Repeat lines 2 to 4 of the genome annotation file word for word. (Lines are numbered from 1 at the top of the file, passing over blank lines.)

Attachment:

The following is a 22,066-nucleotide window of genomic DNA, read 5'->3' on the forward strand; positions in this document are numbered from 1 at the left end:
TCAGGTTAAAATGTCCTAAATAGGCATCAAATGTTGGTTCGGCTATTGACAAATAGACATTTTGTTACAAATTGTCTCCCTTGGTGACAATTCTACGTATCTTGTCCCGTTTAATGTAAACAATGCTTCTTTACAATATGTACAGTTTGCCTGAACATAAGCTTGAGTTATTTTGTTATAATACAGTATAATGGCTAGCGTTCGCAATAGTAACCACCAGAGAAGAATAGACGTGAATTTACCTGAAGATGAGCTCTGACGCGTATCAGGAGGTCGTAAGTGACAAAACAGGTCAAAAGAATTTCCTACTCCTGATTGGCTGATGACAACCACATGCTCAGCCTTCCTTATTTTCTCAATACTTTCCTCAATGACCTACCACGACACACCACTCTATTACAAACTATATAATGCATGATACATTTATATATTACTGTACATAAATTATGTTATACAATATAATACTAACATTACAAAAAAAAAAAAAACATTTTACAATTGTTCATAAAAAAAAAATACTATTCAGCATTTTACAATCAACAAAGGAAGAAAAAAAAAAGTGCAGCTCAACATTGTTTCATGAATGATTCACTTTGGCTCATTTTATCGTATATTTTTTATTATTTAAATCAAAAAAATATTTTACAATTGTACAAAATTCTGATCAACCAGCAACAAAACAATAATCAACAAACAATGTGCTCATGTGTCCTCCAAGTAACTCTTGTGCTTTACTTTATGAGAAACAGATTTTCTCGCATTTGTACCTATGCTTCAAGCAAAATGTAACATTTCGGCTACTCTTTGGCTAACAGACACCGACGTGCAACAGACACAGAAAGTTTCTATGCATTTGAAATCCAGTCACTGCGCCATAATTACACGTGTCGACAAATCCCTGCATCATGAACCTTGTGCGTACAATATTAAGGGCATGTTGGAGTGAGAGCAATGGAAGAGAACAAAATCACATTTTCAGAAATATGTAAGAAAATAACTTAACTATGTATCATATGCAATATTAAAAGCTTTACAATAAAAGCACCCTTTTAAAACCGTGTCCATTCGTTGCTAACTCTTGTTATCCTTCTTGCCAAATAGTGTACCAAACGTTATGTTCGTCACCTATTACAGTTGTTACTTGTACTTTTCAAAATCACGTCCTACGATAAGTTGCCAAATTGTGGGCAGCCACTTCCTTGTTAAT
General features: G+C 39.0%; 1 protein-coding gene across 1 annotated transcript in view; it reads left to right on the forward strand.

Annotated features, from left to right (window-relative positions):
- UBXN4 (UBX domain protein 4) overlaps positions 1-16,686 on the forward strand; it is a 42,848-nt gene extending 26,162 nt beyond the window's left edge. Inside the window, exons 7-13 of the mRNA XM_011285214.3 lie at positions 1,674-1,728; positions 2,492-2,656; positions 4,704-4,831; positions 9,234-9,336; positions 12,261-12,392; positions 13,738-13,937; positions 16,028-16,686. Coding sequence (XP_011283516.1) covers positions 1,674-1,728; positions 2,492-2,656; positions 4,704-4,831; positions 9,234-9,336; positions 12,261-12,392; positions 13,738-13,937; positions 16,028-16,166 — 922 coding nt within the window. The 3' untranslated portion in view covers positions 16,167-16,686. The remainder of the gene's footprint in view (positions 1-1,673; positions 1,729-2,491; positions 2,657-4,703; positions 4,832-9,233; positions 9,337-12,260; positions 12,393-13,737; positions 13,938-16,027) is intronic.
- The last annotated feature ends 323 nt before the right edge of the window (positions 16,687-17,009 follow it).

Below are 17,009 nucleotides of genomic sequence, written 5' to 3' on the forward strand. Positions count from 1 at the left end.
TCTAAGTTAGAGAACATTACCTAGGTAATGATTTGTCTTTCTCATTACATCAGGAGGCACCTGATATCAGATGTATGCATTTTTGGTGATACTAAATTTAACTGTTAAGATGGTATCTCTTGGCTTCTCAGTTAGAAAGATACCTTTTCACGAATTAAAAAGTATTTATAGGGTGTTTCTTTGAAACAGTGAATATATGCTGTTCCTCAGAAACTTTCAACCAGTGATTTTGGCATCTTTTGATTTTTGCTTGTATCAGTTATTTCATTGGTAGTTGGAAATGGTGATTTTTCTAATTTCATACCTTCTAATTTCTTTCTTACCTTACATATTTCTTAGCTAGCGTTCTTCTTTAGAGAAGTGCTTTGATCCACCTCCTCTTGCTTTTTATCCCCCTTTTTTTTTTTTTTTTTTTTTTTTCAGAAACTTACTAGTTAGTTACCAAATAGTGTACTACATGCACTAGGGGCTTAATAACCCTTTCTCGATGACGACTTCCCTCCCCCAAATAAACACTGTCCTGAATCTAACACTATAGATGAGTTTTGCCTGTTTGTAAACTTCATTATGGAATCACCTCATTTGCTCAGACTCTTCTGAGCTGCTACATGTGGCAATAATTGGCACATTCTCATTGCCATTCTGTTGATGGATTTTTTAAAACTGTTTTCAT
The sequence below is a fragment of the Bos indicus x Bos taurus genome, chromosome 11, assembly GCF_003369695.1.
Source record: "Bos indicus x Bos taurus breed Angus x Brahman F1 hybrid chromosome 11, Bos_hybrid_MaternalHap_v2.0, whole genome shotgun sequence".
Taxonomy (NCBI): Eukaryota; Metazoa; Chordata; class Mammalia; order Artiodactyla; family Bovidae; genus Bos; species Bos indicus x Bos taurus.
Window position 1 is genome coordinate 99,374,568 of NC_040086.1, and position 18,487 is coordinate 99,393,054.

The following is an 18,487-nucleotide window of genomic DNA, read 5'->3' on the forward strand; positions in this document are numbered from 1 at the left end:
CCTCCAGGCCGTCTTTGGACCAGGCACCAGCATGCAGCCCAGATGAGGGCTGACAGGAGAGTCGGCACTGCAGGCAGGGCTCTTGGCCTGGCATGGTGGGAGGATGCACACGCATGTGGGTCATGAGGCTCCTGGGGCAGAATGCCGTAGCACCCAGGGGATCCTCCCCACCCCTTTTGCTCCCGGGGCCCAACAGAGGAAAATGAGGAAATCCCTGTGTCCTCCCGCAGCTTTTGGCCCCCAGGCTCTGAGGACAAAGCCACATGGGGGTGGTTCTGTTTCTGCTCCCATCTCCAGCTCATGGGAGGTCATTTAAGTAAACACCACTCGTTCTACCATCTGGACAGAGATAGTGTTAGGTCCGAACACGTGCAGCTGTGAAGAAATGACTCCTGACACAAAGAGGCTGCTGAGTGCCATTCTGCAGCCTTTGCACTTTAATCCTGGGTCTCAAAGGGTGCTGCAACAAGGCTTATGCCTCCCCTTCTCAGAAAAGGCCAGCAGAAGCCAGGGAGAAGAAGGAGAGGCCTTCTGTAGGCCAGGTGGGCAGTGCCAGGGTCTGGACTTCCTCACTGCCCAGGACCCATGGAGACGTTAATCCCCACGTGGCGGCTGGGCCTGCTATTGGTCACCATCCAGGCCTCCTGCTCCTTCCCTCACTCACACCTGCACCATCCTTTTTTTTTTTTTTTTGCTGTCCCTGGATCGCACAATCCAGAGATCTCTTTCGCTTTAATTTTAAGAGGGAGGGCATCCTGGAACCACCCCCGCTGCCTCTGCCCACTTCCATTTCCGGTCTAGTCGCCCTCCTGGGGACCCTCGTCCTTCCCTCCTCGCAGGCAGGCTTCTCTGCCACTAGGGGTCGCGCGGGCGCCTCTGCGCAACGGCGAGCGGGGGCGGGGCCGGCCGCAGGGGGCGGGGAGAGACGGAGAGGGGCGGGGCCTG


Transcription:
TCAGGTTAAAATGTCCTAAATAGGCATCAAATGTTGGTTCGGCTATTGACAAATAGACATTTTGTTACAAATTGTCTCCCTTGGTGACAATTCTACGTATCTTGTCCCGTTTAATGTAAACAATGCTTCTTTACAATATGTACAGTTTGCCTGAACATAAGCTTGAGTTATTTTGTTATAATACAGTATAATGGCTAGCGTTCGCAATAGTAACCACCAGAGAAGAATAGACGTGAATTTACCTGAAGATGAGCTCTGACGCGTATCAGGAGGTCGTAAGTGACAAAACAGGTCAAAAGAATTTCCTACTCCTGATTGGCTGATGACAACCACATGCTCAGCCTTCCTTATTTTCTCAATACTTTCCTCAATGACCTACCACGACACACCACTCTATTACAAACTATATAATGCATGATACATTTATATATTACTGTACATAAATTATGTTATACAATATAATACTAACATTACAAAAAAAAAAAAAACATTTTACAATTGTTCATAAAAAAAAAATACTATTCAGCATTTTACAATCAACAAAGGAAGAAAAAAAAAAGTGCAGCTCAACATTGTTTCATGAATGATTCACTTTGGCTCATTTTATCGTATATTTTTTATTATTTAAATCAAAAAAATATTTTACAATTGTACAAAATTCTGATCAACCAGCAACAAAACAATAATCAACAAACAATGTGCTCATGTGTCCTCCAAGTAACTCTTGTGCTTTACTTTATGAGAAACAGATTTTCTCGCATTTGTACCTATGCTTCAAGCAAAATGTAACATTTCGGCTACTCTTTGGCTAACAGACACCGACGTGCAACAGACACAGAAAGTTTCTATGCATTTGAAATCCAGTCACTGCGCCATAATTACACGTGTCGACAAATCCCTGCATCATGAACCTTGTGCGTACAATATTAAGGGCATGTTGGAGTGAGAGCAATGGAAGAGAACAAAATCACATTTTCAGAAATATGTAAGAAAATAACTTAACTATGTATCATATGCAATATTAAAAGCTTTACAATAAAAGCACCCTTTTAAAACCGTGTCCATTCGTTGCTAACTCTTGTTATCCTTCTTGCCAAATAGTGTACCAAACGTTATGTTCGTCACCTATTACAGTTGTTACTTGTACTTTTCAAAATCACGTCCTACGATAAGTTGCCAAATTGTGGGCAGCCACTTCCTTGTTAAT
General features: G+C 39.0%; 1 protein-coding gene across 1 annotated transcript in view; it reads left to right on the forward strand.

Annotated features, from left to right (window-relative positions):